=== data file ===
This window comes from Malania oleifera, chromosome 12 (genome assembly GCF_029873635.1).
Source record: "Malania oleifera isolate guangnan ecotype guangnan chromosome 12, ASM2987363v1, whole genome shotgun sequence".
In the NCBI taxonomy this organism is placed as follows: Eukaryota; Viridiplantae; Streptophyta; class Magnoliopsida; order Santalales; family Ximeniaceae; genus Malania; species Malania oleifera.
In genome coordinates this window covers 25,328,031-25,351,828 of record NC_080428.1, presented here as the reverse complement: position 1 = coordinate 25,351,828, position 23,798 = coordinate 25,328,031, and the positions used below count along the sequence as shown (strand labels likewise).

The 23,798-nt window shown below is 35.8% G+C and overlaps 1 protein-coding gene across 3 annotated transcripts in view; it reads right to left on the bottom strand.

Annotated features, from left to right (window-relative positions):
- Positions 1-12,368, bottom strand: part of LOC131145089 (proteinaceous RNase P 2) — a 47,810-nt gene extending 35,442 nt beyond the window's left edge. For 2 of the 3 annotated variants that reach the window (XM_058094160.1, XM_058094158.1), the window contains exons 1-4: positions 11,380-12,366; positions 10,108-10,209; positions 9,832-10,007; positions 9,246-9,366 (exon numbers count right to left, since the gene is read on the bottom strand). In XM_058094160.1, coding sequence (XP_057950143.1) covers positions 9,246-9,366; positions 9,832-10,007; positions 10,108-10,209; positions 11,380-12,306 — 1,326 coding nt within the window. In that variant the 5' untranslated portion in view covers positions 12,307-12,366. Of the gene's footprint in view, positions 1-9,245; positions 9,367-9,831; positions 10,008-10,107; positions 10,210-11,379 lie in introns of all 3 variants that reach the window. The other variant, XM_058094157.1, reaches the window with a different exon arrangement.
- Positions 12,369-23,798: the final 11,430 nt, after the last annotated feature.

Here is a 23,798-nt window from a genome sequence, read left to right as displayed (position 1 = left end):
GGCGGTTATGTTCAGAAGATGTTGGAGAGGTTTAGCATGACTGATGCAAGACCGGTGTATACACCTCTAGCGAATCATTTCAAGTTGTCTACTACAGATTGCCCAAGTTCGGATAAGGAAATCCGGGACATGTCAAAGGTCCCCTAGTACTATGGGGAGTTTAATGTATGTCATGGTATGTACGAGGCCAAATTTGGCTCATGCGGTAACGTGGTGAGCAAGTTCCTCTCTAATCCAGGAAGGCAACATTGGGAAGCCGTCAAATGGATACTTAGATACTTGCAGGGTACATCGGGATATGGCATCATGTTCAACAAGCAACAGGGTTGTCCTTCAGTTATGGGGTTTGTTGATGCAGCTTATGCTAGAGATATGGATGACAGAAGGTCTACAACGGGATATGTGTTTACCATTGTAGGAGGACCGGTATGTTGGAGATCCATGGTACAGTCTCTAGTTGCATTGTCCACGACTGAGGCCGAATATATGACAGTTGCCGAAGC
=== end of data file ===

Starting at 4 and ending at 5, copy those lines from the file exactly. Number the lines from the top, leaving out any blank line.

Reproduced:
In genome coordinates this window covers 25,328,031-25,351,828 of record NC_080428.1, presented here as the reverse complement: position 1 = coordinate 25,351,828, position 23,798 = coordinate 25,328,031, and the positions used below count along the sequence as shown (strand labels likewise).

The 23,798-nt window shown below is 35.8% G+C and overlaps 1 protein-coding gene across 3 annotated transcripts in view; it reads right to left on the bottom strand.